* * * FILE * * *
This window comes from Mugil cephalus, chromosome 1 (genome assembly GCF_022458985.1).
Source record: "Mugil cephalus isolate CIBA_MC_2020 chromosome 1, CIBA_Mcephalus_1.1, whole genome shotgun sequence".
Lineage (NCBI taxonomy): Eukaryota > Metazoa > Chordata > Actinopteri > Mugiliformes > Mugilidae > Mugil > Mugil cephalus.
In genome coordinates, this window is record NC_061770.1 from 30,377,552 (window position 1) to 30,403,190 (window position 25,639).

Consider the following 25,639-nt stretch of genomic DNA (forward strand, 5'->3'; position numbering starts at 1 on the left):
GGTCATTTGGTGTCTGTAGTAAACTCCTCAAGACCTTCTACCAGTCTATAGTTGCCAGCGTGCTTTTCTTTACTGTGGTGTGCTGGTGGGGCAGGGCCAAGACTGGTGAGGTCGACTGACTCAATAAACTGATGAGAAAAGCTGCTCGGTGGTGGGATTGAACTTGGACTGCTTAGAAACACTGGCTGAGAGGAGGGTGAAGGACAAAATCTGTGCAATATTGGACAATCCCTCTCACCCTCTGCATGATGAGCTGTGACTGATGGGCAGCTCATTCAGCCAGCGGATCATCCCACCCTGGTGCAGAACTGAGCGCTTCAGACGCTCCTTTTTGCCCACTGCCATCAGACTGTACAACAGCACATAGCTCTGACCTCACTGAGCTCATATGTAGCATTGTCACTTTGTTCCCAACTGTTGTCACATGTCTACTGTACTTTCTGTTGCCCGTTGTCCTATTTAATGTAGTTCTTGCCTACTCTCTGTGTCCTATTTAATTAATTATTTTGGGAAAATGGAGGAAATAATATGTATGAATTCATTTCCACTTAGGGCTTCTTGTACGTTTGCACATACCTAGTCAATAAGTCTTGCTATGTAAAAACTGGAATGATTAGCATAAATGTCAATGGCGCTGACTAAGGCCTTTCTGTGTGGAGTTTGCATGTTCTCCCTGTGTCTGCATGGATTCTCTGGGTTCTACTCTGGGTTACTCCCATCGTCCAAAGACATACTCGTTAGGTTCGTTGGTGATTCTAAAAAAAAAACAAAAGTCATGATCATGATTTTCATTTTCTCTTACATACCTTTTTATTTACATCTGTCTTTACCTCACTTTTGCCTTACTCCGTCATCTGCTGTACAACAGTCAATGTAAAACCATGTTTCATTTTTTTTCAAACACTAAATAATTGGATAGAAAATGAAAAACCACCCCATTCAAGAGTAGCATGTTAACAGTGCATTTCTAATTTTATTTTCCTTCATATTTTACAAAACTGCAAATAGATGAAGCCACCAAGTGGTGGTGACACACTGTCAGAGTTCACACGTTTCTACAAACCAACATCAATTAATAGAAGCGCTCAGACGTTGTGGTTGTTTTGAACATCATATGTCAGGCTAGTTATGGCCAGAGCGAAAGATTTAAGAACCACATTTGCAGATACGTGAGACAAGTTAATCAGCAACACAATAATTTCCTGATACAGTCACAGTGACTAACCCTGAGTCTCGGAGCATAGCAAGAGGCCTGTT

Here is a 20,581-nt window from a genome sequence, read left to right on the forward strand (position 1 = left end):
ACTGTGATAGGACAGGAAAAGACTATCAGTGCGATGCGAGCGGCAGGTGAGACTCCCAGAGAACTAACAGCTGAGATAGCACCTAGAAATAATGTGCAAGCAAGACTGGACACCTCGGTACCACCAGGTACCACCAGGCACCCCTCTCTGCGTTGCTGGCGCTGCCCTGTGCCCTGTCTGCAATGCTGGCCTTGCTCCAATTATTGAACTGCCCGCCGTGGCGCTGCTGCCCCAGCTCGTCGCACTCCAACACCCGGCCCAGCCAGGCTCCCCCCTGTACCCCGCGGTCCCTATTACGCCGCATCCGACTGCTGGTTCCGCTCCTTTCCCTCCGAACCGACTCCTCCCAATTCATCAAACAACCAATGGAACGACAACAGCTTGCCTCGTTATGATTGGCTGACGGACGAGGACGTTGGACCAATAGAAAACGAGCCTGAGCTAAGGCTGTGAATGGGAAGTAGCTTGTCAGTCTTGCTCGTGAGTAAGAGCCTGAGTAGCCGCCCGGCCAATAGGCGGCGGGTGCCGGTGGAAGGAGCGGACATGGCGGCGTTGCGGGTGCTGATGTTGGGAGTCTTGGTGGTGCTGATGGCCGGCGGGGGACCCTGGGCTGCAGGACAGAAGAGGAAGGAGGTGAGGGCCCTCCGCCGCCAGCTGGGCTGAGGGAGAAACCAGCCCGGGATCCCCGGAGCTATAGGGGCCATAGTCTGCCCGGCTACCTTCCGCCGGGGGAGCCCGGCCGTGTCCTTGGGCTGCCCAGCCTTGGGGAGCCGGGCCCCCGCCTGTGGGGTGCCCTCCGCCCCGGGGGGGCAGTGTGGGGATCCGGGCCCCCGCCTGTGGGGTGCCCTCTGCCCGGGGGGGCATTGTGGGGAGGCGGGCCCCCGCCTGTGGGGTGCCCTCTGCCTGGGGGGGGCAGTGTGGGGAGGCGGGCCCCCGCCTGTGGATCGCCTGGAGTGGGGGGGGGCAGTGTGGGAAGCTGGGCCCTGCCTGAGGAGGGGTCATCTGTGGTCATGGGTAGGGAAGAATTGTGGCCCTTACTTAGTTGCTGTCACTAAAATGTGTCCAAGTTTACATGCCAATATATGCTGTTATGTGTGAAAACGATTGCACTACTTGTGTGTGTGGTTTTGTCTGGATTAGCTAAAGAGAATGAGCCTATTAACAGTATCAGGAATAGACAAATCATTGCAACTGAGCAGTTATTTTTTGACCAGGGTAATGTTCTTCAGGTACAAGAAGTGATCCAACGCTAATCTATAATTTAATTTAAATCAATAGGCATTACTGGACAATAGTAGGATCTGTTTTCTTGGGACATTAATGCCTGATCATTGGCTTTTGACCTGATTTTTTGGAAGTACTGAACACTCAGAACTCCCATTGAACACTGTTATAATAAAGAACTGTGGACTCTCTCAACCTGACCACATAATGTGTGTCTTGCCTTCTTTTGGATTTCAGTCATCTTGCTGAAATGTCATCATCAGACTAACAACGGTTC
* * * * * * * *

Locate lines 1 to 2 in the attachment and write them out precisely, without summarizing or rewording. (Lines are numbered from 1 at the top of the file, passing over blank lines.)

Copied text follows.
This window comes from Mugil cephalus, chromosome 1 (genome assembly GCF_022458985.1).
Source record: "Mugil cephalus isolate CIBA_MC_2020 chromosome 1, CIBA_Mcephalus_1.1, whole genome shotgun sequence".